# Number of ways to stack LEGO bricks

One of the most surprising combinatorial formulas I know of counts the number of LEGO towers built from $$n$$ "$$1 \times 2$$" blocks subject to four rules:

1. The bricks lie in a single plane.
2. Each brick is offset by 1 stud (as in a brick wall).
3. The bottom layer is contiguous.
4. Each brick has at least one brick below it (apart from the bottom layer).

# Formula

On page 26 of Miklós Bóna's Handbook of Enumerative Combinatorics, the author states the combinatorial formula (!!):

Remarkably there are $$3^{n-1}$$ domino towers consisting of $$n$$ bricks. Equally remarkably, no simple bijection is known.

The formula was first proven in 1988 by Gouyou-Beauchamps and Viennot.

# Question

While writing up a short essay on this fact, I became interested in what happens when you relax some of the rules.

In particular, for the small values I checked on the computer, removing the second rule ("Each brick is offset by 1 stud") appears to result in $$4^{n-1}$$ towers with $$n$$ bricks.

I imagine this result exists in the literature, and I was hoping MSE could help me find it. If it hasn't been written down anywhere, I was hoping for insight for how to adapt Bóna's proof into this new setting.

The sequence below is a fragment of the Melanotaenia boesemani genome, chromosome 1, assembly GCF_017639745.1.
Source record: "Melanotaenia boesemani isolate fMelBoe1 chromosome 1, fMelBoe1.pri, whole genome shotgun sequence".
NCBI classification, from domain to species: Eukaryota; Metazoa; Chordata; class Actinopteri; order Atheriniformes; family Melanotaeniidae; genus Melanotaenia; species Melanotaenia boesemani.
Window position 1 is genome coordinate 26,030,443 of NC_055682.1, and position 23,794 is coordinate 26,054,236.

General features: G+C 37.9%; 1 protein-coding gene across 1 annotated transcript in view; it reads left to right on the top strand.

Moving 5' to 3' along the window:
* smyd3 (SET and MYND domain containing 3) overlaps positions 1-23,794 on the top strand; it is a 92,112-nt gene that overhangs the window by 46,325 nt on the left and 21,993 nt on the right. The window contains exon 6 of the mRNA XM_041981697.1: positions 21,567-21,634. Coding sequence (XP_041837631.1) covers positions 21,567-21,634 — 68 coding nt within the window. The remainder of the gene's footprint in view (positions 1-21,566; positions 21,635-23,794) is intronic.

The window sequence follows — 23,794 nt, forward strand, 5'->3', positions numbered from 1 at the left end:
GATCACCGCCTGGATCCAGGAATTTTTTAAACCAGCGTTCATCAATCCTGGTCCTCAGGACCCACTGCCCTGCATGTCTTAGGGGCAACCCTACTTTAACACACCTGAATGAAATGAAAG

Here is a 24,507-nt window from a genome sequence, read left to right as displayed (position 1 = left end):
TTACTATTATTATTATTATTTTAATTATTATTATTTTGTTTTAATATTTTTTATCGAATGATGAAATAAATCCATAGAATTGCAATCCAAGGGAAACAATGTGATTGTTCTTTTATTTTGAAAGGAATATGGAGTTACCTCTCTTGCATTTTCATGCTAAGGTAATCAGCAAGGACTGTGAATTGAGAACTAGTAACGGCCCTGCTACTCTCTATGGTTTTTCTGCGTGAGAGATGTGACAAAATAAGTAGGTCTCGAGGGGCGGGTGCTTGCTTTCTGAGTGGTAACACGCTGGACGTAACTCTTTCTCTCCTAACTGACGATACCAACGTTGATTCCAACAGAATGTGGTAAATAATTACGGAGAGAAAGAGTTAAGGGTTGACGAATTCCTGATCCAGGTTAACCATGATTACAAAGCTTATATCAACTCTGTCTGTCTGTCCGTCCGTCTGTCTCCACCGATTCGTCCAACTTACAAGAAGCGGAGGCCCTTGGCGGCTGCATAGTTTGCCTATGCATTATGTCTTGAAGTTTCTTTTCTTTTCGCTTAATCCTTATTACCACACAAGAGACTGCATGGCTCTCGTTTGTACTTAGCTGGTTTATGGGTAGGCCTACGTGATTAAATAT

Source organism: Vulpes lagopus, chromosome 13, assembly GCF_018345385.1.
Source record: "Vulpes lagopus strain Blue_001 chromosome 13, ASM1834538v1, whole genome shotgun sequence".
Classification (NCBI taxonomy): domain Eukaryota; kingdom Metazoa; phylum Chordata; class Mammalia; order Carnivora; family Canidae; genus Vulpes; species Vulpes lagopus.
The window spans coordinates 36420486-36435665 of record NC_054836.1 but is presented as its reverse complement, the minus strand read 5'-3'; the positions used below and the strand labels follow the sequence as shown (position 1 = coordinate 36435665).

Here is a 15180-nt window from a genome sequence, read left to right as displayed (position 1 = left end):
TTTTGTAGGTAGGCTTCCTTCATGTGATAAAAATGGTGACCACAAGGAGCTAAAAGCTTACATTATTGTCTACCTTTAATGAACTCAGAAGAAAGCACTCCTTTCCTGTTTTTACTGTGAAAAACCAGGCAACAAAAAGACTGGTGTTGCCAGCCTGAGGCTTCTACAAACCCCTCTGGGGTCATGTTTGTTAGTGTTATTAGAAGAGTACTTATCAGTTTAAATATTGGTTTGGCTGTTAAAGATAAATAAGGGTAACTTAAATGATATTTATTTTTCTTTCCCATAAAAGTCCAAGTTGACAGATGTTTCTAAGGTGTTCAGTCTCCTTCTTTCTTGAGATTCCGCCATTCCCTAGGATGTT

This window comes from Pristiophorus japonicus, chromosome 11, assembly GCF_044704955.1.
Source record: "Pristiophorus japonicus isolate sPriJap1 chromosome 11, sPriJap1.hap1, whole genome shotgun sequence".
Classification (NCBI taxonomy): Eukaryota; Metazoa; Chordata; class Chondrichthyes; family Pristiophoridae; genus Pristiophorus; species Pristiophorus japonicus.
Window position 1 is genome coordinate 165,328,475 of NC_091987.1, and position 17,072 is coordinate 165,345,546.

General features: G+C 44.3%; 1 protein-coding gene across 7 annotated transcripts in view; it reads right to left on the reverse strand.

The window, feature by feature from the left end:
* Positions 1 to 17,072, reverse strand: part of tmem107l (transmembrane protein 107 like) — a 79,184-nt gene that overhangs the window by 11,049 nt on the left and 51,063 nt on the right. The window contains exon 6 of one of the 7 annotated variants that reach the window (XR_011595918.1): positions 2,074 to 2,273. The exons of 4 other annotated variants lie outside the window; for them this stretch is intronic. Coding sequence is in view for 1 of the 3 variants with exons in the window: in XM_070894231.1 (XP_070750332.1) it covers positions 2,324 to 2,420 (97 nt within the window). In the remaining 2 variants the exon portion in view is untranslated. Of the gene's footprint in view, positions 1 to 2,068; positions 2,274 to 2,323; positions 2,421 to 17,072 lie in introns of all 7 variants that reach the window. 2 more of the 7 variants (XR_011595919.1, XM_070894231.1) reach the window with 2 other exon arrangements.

• Connected... and interesting as well, this document in French – Jean Marie May 5 '20 at 6:08
• An old MathsSE question interesting for its references – Jean Marie May 5 '20 at 6:19
• @JMP, I included the tag statistical-mechanics because the original 1988 paper was a statistical mechanics paper. – Peter Kagey May 5 '20 at 6:21
• @PeterKagey; I read the tag info : math.stackexchange.com/tags/statistical-mechanics/info, and it doesn't seem to match, but good call! – JMP May 5 '20 at 6:52
• @AntonioHernandezMaquivar, Here's the Ruby code that I used, but it might not be especially clear since it wasn't designed for external consumption. – Peter Kagey May 5 '20 at 20:14

Your result $$4^{n-1}$$ is correct. Bóna's proof goes through with a single modification. In the last step that counts the half-pyramids, there is one more option: A bottom brick with a half-pyramid on it whose bottom brick is directly on top of the bottom brick.
Instead of $$H\cong(H\times\bullet\times H)+(\bullet\times H)+\bullet$$ we get $$H\cong(H\times\bullet\times H)+(\bullet\times H)+(\bullet\times H)+\bullet$$, thus $$H=xH^2+2xH+x$$, and then
$$\begin{eqnarray} P &=& \frac H{(1-H)^2} \\ &=& \frac H{-2H + (1+H^2)} \\ &=& \frac H{-2H + H\frac{1-2x}x} \\ &=& \frac x{1-4x}\;. \end{eqnarray}$$